Okay…momentum for the Black Lives Matters movement is picking up. Media coverage is at the ready. Profiles of the movement’s leaders have been featured on NPR and other venues, and most candidates seem a bit unsure of how to respond. This is probably typical of various movements over the centuries.
Recently I read that some candidates’ campaign stops have been interrupted by members of the BLM movement. Hillary apparently granted 15 minutes for a private discussion with movement members, but what will 15 minutes get you? Personally, I’m not convinced interrupting campaign speeches is useful or constructive. Sure, the media is there to cover the point and show the urgency, but how does the rest of adult society view such behavior? What are such interruptions supposed to achieve…in the long run?
Now, the private meeting with Hilary is perhaps a step in the right direction, but let’s face it. It was nothing but a crumb offering. My unsolicited and admittedly white, Midwestern proposal is this: Organize some town hall meetings and invite candidates and the media. Why? Because real communication has to be taking place, not interruptions. It is doable. It is necessary.
Many societal issues are tied into the Black Lives Matter movement, issues that need examination and discussion by citizens and candidates alike. So how do we find out how candidates stand on the issues raised by the BLM movement? Ask them. Publicly. Civilly.
I’ve been playing with such a scenario in my mind for a few days, and here’s a DRAFT proposal of what might be done. It’s just a draft…but it’s a start. Maybe what actually happens can be completely different; meanwhile, I offer these seeds for thought:
1. The leaders of Black Lives Matter work within the organization to come up with 5-7 key questions they want all candidates to address.
2. The organization finds appropriate venues along the routes candidates will be traveling and invites each candidate to a 90-minute town hall meeting.
3. Candidates are given the key questions at the time they receive the invitations.
4. The invitations should be in writing and delivered certified mail. A limited number of print, radio, and TV reporters should also be invited.
5. The venue should be relatively small and personal: a local school, community center, or church.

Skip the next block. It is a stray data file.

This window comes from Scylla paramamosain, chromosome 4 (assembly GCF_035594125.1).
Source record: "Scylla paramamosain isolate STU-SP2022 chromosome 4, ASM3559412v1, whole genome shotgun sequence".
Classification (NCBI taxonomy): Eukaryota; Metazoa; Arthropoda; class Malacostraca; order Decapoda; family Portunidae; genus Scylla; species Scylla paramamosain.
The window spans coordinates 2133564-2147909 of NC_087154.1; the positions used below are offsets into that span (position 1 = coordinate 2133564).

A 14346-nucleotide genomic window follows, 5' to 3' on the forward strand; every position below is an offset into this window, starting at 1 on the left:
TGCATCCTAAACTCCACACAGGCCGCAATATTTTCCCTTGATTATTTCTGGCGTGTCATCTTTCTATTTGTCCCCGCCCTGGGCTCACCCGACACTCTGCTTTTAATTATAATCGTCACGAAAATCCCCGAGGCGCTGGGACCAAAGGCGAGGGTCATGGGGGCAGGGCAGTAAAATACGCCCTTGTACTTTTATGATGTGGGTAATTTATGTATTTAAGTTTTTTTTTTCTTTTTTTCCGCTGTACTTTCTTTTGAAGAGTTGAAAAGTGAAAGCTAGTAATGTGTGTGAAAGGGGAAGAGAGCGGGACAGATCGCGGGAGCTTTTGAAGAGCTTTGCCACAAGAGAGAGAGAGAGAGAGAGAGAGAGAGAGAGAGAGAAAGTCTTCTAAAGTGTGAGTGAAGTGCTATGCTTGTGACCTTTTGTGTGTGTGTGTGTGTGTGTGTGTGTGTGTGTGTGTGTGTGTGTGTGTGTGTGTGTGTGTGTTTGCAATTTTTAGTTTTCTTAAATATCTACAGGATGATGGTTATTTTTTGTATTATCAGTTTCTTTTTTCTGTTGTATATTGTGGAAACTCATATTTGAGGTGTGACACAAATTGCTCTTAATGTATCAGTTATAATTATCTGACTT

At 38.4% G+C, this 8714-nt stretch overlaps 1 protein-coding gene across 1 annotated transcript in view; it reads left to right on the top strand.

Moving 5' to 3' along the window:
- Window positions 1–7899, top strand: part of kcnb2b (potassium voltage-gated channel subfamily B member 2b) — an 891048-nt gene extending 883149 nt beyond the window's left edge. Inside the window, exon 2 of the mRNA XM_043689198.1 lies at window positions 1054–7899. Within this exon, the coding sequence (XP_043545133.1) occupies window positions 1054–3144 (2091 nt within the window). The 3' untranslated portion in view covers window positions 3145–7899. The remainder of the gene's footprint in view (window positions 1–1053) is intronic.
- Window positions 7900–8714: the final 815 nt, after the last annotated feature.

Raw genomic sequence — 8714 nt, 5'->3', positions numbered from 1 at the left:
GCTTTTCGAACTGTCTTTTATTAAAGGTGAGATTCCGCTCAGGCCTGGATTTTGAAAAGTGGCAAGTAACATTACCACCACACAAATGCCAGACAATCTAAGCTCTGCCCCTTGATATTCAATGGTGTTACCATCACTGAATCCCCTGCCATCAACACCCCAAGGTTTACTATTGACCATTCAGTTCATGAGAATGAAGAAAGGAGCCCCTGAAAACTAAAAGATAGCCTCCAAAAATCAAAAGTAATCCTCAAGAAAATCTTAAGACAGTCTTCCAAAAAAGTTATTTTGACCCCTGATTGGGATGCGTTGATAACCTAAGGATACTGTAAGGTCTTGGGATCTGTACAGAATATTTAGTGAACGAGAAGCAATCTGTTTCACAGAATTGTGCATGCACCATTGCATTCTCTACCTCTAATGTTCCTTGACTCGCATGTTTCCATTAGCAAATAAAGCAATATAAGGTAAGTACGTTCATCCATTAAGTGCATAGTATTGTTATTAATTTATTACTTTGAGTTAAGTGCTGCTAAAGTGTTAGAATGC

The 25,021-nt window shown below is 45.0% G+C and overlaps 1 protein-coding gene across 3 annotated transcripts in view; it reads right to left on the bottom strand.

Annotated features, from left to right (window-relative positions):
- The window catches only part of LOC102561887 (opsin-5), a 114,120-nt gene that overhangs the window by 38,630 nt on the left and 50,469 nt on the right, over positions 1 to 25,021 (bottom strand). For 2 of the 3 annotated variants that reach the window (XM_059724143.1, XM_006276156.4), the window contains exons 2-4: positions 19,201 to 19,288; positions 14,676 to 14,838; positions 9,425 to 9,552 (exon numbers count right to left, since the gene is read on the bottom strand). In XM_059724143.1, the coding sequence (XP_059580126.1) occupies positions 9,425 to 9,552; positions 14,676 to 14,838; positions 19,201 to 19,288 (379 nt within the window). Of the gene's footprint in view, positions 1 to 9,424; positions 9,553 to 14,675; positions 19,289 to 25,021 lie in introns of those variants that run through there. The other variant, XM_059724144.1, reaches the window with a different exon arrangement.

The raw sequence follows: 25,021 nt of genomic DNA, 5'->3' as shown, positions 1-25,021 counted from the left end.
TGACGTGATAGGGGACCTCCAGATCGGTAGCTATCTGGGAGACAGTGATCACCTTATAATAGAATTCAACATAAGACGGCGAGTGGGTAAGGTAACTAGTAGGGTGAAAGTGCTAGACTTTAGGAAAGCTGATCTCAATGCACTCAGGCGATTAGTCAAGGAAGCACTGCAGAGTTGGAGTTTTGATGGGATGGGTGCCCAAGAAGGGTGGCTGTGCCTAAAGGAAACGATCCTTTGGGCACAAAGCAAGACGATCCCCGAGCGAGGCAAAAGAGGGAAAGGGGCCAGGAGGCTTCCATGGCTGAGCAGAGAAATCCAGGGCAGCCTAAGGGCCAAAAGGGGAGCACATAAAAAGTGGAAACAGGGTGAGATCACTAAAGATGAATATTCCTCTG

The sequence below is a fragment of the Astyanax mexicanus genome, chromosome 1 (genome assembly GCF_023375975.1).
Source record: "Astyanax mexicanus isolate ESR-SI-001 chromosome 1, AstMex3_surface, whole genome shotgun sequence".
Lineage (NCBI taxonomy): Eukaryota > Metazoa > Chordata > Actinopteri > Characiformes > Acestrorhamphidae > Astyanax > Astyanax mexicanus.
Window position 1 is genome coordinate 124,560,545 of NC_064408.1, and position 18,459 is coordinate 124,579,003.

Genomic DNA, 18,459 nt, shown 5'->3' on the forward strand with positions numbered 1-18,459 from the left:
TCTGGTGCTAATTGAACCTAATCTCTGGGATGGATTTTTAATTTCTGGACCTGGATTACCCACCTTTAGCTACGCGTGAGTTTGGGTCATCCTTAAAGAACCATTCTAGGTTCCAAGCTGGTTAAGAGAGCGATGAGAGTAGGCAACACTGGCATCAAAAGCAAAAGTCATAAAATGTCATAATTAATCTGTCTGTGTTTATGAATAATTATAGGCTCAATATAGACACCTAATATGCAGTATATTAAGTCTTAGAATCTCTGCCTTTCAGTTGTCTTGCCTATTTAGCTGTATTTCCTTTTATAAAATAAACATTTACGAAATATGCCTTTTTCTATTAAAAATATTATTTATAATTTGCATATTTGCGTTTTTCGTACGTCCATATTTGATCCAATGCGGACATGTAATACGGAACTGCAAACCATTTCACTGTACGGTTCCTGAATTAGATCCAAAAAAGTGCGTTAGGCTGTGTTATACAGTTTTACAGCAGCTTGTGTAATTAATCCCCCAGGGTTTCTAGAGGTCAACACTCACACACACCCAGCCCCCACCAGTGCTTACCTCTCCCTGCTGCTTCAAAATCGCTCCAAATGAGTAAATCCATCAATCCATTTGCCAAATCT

6. Each town hall meeting should be no longer than 90 minutes. During that time, candidates can take no longer than 60 minutes to speak on the key questions. At least 30 minutes must be saved for additional questions from the audience. Members of the audience called on to ask their questions will approach a special podium with a microphone to ask their questions.
7. The number of audience members should be limited to a couple hundred. Maybe a free lottery ticket system can help decide who gets to attend. The rest of us can watch or listen via media coverage.
So what would town hall meetings with each participating candidate accomplish? Better communication. Better understanding of the main issues of concern to those of us who support the movement. An interesting look at how various politicians spin their responses. A better look at how they present themselves and what they say when asked questions from the audience. A venue by which all the world can observe what was asked, what was said, how it was said, and how it was received.
Recently I heard someone interviewed on the radio. This person said that if candidates don’t address the issues of importance to black voters, then black voters just won’t vote. Oy! Really?? Please don’t go that route. Instead, make it happen. Create a way in which candidates can respond to issues of importance of black voters…because, truly, those issues are important to all Americans. If candidates refuse the invitation, fine. They’ll be the ones losing the respect of the American people and their votes. Move forward with the candidates who do welcome an opportunity to respond to the key questions of concern to millions. And perhaps among the bunch, you’ll find someone worthy of your vote.